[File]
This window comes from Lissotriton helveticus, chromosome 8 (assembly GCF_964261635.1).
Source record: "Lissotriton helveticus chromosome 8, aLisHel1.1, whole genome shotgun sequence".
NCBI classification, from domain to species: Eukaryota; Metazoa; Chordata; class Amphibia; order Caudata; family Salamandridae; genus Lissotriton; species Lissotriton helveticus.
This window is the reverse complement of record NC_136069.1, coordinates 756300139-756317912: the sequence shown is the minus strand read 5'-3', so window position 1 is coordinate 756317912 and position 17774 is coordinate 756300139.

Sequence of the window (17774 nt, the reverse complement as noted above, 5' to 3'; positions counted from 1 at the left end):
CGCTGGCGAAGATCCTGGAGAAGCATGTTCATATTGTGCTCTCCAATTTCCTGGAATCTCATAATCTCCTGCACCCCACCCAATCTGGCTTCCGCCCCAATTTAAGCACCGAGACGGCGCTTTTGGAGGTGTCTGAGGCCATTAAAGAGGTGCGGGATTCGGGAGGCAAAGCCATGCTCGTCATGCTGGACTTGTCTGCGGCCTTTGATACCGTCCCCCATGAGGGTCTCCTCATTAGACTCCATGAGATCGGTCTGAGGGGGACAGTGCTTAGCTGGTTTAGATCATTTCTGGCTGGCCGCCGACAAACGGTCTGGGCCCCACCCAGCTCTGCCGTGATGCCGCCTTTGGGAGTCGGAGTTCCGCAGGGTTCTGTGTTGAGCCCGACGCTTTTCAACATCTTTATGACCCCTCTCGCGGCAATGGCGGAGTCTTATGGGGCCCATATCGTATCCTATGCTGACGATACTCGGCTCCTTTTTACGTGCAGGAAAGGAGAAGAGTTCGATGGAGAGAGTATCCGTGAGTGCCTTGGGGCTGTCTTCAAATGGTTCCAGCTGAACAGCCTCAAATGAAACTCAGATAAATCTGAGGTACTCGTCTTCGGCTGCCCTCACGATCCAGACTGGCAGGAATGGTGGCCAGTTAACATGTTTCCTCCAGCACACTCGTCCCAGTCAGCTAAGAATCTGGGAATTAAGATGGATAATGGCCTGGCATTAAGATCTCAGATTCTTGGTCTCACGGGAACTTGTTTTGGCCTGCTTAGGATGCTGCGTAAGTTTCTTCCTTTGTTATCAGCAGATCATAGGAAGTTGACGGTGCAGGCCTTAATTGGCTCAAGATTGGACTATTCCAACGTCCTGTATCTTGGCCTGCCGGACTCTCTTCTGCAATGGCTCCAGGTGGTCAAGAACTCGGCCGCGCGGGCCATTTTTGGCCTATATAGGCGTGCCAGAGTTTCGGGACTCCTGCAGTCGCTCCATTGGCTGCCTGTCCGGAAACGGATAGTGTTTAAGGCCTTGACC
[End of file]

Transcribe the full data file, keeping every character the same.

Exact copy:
This window comes from Lissotriton helveticus, chromosome 8 (assembly GCF_964261635.1).
Source record: "Lissotriton helveticus chromosome 8, aLisHel1.1, whole genome shotgun sequence".
NCBI classification, from domain to species: Eukaryota; Metazoa; Chordata; class Amphibia; order Caudata; family Salamandridae; genus Lissotriton; species Lissotriton helveticus.
This window is the reverse complement of record NC_136069.1, coordinates 756300139-756317912: the sequence shown is the minus strand read 5'-3', so window position 1 is coordinate 756317912 and position 17774 is coordinate 756300139.

Sequence of the window (17774 nt, the reverse complement as noted above, 5' to 3'; positions counted from 1 at the left end):
CGCTGGCGAAGATCCTGGAGAAGCATGTTCATATTGTGCTCTCCAATTTCCTGGAATCTCATAATCTCCTGCACCCCACCCAATCTGGCTTCCGCCCCAATTTAAGCACCGAGACGGCGCTTTTGGAGGTGTCTGAGGCCATTAAAGAGGTGCGGGATTCGGGAGGCAAAGCCATGCTCGTCATGCTGGACTTGTCTGCGGCCTTTGATACCGTCCCCCATGAGGGTCTCCTCATTAGACTCCATGAGATCGGTCTGAGGGGGACAGTGCTTAGCTGGTTTAGATCATTTCTGGCTGGCCGCCGACAAACGGTCTGGGCCCCACCCAGCTCTGCCGTGATGCCGCCTTTGGGAGTCGGAGTTCCGCAGGGTTCTGTGTTGAGCCCGACGCTTTTCAACATCTTTATGACCCCTCTCGCGGCAATGGCGGAGTCTTATGGGGCCCATATCGTATCCTATGCTGACGATACTCGGCTCCTTTTTACGTGCAGGAAAGGAGAAGAGTTCGATGGAGAGAGTATCCGTGAGTGCCTTGGGGCTGTCTTCAAATGGTTCCAGCTGAACAGCCTCAAATGAAACTCAGATAAATCTGAGGTACTCGTCTTCGGCTGCCCTCACGATCCAGACTGGCAGGAATGGTGGCCAGTTAACATGTTTCCTCCAGCACACTCGTCCCAGTCAGCTAAGAATCTGGGAATTAAGATGGATAATGGCCTGGCATTAAGATCTCAGATTCTTGGTCTCACGGGAACTTGTTTTGGCCTGCTTAGGATGCTGCGTAAGTTTCTTCCTTTGTTATCAGCAGATCATAGGAAGTTGACGGTGCAGGCCTTAATTGGCTCAAGATTGGACTATTCCAACGTCCTGTATCTTGGCCTGCCGGACTCTCTTCTGCAATGGCTCCAGGTGGTCAAGAACTCGGCCGCGCGGGCCATTTTTGGCCTATATAGGCGTGCCAGAGTTTCGGGACTCCTGCAGTCGCTCCATTGGCTGCCTGTCCGGAAACGGATAGTGTTTAAGGCCTTGACC